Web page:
MILAN (Reuters) - Top shareholder Vivendi (VIV.PA) has no plans to merge Telecom Italia (TLIT.MI) with Orange (ORAN.PA) nor to make it French, Chief Executive Arnaud de Puyfontaine told newspaper La Stampa in an interview published on Saturday.
Telecom Italia (TIM) named Vivendi’s Amos Genish as its general manager for operations on Friday as the French media giant tightened its grip on Italy’s biggest phone group, where it is the largest shareholder with a 24 percent stake.
De Puyfontaine, who also serves as TIM’s executive chairman and its chief executive ad interim, said Vivendi was not an invader, but after investing more than 4 billion euros ($4.7 billion) was committed to the former state monopoly.
“Our investment in Telecom Italia is strategic and long term,” he told the newspaper, but at the same time sought to quash growing concerns about the French media group increasingly calling the shots at the Italian firm.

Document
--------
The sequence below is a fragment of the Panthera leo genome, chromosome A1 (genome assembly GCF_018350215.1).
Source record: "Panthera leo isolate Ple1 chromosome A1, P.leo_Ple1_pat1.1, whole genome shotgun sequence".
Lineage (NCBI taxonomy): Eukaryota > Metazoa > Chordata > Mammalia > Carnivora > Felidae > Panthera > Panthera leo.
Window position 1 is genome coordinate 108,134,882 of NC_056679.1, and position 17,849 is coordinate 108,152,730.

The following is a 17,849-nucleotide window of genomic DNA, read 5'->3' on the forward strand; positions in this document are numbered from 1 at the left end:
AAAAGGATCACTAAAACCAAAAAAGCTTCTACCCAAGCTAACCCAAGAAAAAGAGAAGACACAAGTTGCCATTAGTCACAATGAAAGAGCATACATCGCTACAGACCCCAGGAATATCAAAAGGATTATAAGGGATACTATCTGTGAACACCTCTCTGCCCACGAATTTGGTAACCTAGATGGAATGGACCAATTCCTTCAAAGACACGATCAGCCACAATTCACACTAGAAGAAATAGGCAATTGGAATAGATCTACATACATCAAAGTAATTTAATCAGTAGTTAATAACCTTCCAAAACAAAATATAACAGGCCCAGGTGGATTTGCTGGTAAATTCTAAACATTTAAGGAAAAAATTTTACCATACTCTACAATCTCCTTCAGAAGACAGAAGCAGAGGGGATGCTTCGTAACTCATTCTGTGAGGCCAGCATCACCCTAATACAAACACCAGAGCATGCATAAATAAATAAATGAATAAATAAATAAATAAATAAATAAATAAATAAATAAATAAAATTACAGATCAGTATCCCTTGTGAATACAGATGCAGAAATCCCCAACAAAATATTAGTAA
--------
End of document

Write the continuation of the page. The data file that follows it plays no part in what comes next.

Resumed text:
“TIM will never be French: it is and will remain an Italian company.”
Vivendi, led by billionaire Vincent Bollore, has taken a more hands-on approach to Telecom Italia since winning a majority of board seats earlier this year and appointing de Puyfontaine as chairman.
Clashes with Vivendi have also contributed to the early departure of TIM Chief Executive Flavio Cattaneo, who is the second CEO to leave the company in less than two years after locking horns with the top investor.
The arrival of Genish has fueled expectation among some fund investors of strategic deals, including a possible merger with a bigger competitor.
Telecom Italia has long been seen as a takeover target because it is smaller than many of its European rivals and it has first-mover advantage in Italy’s ultrafast broadband market.
However, de Puyfontaine said a tie-up was not on the cards.
“A merger with Orange? I want to be clear: it will not happen. Telecom Italia will be a consolidator, not the prey.”
But he is open to discussing the idea of separating TIM’s fixed-line network - an asset valued by analysts at up to 15 billion euros - to create a neutral platform open to all or to collaborating with others for the roll-out of an ultrafast broadband network across Italy, he said.
“We have a pragmatic approach,” he said.
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Reporting by Agnieszka Flak; editing by Jason Neely